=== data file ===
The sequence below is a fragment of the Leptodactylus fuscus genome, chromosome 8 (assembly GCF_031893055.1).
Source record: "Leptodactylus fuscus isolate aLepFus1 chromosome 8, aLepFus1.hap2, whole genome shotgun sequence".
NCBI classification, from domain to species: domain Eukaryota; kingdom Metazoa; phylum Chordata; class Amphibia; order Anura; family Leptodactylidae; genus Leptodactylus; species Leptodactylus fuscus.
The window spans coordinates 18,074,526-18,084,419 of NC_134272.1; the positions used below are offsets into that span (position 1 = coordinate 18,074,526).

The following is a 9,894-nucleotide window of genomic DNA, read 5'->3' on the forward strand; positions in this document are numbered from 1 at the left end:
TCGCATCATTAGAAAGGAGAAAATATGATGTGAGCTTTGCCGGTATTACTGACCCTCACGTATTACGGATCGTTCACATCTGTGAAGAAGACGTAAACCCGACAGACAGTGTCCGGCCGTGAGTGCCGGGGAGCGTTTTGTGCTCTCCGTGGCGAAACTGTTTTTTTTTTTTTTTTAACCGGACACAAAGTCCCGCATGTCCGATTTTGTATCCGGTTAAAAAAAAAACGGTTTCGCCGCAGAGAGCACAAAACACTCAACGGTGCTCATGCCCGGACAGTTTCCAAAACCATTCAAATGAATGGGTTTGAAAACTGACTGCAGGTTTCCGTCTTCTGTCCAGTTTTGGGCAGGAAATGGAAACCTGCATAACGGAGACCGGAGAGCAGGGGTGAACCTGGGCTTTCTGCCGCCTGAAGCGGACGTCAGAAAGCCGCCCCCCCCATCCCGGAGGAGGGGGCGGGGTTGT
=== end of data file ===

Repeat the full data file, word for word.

The sequence below is a fragment of the Leptodactylus fuscus genome, chromosome 8 (assembly GCF_031893055.1).
Source record: "Leptodactylus fuscus isolate aLepFus1 chromosome 8, aLepFus1.hap2, whole genome shotgun sequence".
NCBI classification, from domain to species: domain Eukaryota; kingdom Metazoa; phylum Chordata; class Amphibia; order Anura; family Leptodactylidae; genus Leptodactylus; species Leptodactylus fuscus.
The window spans coordinates 18,074,526-18,084,419 of NC_134272.1; the positions used below are offsets into that span (position 1 = coordinate 18,074,526).

The following is a 9,894-nucleotide window of genomic DNA, read 5'->3' on the forward strand; positions in this document are numbered from 1 at the left end:
TCGCATCATTAGAAAGGAGAAAATATGATGTGAGCTTTGCCGGTATTACTGACCCTCACGTATTACGGATCGTTCACATCTGTGAAGAAGACGTAAACCCGACAGACAGTGTCCGGCCGTGAGTGCCGGGGAGCGTTTTGTGCTCTCCGTGGCGAAACTGTTTTTTTTTTTTTTTTAACCGGACACAAAGTCCCGCATGTCCGATTTTGTATCCGGTTAAAAAAAAAACGGTTTCGCCGCAGAGAGCACAAAACACTCAACGGTGCTCATGCCCGGACAGTTTCCAAAACCATTCAAATGAATGGGTTTGAAAACTGACTGCAGGTTTCCGTCTTCTGTCCAGTTTTGGGCAGGAAATGGAAACCTGCATAACGGAGACCGGAGAGCAGGGGTGAACCTGGGCTTTCTGCCGCCTGAAGCGGACGTCAGAAAGCCGCCCCCCCCATCCCGGAGGAGGGGGCGGGGTTGT